Fritz Reiner - Moussorgsky/Ravel: Pictures At An Exhibition


Analogue Productions (RCA Living Stereo)



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DSD (Single Rate) 2.8MHz/64fs Download

DSD (Single Rate) 2.8MHz/64fs Download

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Gold CD
200 Gram Vinyl Record
Hybrid 3-Channel Stereo SACD

Total download size: 1.30GB Total play length: 33:06

Cover art and liner notes included

Remastered by Ryan Smith at Sterling Sound from the original analog masters, DSD file created by Gus Skinas of the Super Audio Center

Another sonic and musical blockbuster from the unbeatable combo of Reiner and RCA (and Mohr & Layton). Recorded in 1957 at Chicago's Orchestra Hall; the original analog session tapes were used in mastering for LPs and SACDS. Mussorgsky's inspiration for Pictures was the death of his dear friend, the architect and visual artist Victor Hartman. Having died at age 39, Hartman had not yet had the opportunity to realize any of his architectural visions, and Mussorgsky was angered that his friend would have no legacy. The Architects' Society arranged an exhibition of some of Hartman's sketches — some of architecture, others of characters or scenes from everyday life. The tribute was enough to give Mussorgsky ideas for his composition, but not enough to give Hartman any lasting place in history. Today, of all of the sketches that were captured in music, only six can be positively identified.

The piece is known today primarily through the orchestral version created by Maurice Ravel in 1922. In fact, the work had already been orchestrated multiple times, by a variety of lesser names. Some conductors today find that Ravel's version, in spite of its color, sacrifices some of the coarse nature inherent in Mussorgsky's piano original. Furthermore, Ravel worked from Rimsky-Korsakov's edited version of the piano part — the only one available at the time — which changed some notes and rhythms.

None of the orchestrations, however, change the fundamental spirit of the piece. Mussorgsky imagines himself making his way down the hallway that showcased his late friend's work, with his stately procession represented by the Promenade that opens the piece and returns several times. Upon stopping at each image, he reflects on what he sees. Between the early movements, the promenade returns regularly, as Mussorgsky is conscious of moving from one scene to the next. As the work progresses, however, he becomes less aware of the interval between pictures, and more immersed in the continuous psychological experience of moving from one state of mind to the next. By the end, the composer sees himself transformed by the connection with Hartman through his visual expressions of Russian pride and humanity.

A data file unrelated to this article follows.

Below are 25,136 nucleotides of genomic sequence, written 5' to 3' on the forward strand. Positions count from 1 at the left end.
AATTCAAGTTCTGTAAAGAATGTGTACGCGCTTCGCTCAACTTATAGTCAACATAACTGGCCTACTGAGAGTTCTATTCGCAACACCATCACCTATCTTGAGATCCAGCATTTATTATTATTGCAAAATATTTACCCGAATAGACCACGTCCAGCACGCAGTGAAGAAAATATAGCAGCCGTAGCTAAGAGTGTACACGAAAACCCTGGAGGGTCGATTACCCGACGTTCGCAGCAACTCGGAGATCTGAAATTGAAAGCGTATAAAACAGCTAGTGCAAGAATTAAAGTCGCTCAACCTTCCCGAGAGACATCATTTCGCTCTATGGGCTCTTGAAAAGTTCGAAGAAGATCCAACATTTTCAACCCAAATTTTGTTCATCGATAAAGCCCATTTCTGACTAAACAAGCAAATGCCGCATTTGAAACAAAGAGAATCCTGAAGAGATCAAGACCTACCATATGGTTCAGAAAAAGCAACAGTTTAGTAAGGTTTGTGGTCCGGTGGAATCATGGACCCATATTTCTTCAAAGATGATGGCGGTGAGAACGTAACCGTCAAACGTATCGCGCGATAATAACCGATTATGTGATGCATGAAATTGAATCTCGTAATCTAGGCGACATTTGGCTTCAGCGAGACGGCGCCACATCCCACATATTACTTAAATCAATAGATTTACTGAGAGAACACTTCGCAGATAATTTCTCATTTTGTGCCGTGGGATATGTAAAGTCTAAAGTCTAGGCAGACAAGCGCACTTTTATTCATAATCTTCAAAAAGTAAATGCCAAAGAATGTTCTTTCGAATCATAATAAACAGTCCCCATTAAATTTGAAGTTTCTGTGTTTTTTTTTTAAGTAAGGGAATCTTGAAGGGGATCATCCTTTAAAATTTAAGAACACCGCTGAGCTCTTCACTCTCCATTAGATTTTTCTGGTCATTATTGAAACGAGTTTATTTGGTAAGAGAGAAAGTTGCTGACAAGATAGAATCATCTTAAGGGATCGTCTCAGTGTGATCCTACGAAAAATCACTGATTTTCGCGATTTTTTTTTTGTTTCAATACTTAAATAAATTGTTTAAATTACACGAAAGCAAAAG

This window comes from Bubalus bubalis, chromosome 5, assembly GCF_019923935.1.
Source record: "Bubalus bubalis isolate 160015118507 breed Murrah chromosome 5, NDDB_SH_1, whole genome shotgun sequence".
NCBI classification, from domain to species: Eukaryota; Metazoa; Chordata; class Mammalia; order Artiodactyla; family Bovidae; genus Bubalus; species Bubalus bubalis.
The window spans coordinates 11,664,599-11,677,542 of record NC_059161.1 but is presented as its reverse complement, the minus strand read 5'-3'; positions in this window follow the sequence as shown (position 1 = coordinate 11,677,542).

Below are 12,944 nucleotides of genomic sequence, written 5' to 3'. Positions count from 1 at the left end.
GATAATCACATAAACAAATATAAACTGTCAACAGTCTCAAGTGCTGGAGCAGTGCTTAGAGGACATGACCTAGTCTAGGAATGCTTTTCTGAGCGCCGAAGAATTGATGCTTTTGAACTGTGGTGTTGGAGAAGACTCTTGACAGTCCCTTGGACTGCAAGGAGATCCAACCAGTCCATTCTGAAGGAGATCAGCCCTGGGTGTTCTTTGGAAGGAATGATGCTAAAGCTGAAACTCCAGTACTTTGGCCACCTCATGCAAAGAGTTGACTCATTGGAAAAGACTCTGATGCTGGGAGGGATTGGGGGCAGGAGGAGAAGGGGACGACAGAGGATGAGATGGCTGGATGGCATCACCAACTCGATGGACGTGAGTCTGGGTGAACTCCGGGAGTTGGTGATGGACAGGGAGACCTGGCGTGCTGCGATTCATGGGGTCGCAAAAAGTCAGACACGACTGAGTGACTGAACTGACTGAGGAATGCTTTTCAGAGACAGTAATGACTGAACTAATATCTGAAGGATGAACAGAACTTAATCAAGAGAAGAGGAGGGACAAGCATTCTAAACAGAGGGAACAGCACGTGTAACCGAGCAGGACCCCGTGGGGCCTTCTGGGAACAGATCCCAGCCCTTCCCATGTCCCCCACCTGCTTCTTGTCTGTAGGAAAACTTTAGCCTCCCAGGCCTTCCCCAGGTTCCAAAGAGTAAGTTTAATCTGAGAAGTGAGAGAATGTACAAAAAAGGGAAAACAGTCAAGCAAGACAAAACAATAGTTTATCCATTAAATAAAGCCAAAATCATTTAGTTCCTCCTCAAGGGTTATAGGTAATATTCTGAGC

Thus, here is the greatest orchestra and conductor of stereo's Golden Age in a powerhouse Living Stereo disc. These wide-range recordings are reproduced with astonishing clarity and spectacular presence. This incredible collection of Fritz Reiner's most popular and acclaimed recordings with the Chicago Symphony Orchestra will astonish and delight even the most hardened listener. A must for every music lover!

The first batch from a series of 25 cherry-picked RCA Living Stereo classics. Many more to come!

1. Promenade
2. Gnomus
3. Promenade
4. Il vecchio castello
5. Promenade
6. Tuileries (Dispute between children at play)
7. Bydlo
8. Promenade
9. Ballet of the Chicks in Their Shells
10. Samuel Goldenburg and Schmuyle
11. The Marketplace at Limoges
12. Catacombae, sepulchrum romanum
13. Con mortuis in lingua mortua
14. The Hut on Fowl's Legs
15. The Great Gate at Kiev

Customer Reviews (1.00 Stars) 1 person(s) rated this product.

Not as good as the Classic Records 45rpm

posted on 12/12/2015
1 Stars
Reviewer: Rudy
This is one of my favorite compositions, especially the RCA Living Stereo LSC 2201. I compared this DSD version to my Classic Records 45rpm reissue and in my opinion the Classic Records reissue beats it hands down. I don’t know what they did to the digital recording but it lacks soundstage, clarity and presents. This has nothing todo with vinyl vs. digital. The remastering of this DSD is, in my opinion, just not as good. There are digital recordings like Kind Of Blue or Time Out which are as good if not even better than the vinyl version. This is not one of them. It sounds rather veiled and the soundstage seams to be pushed back.

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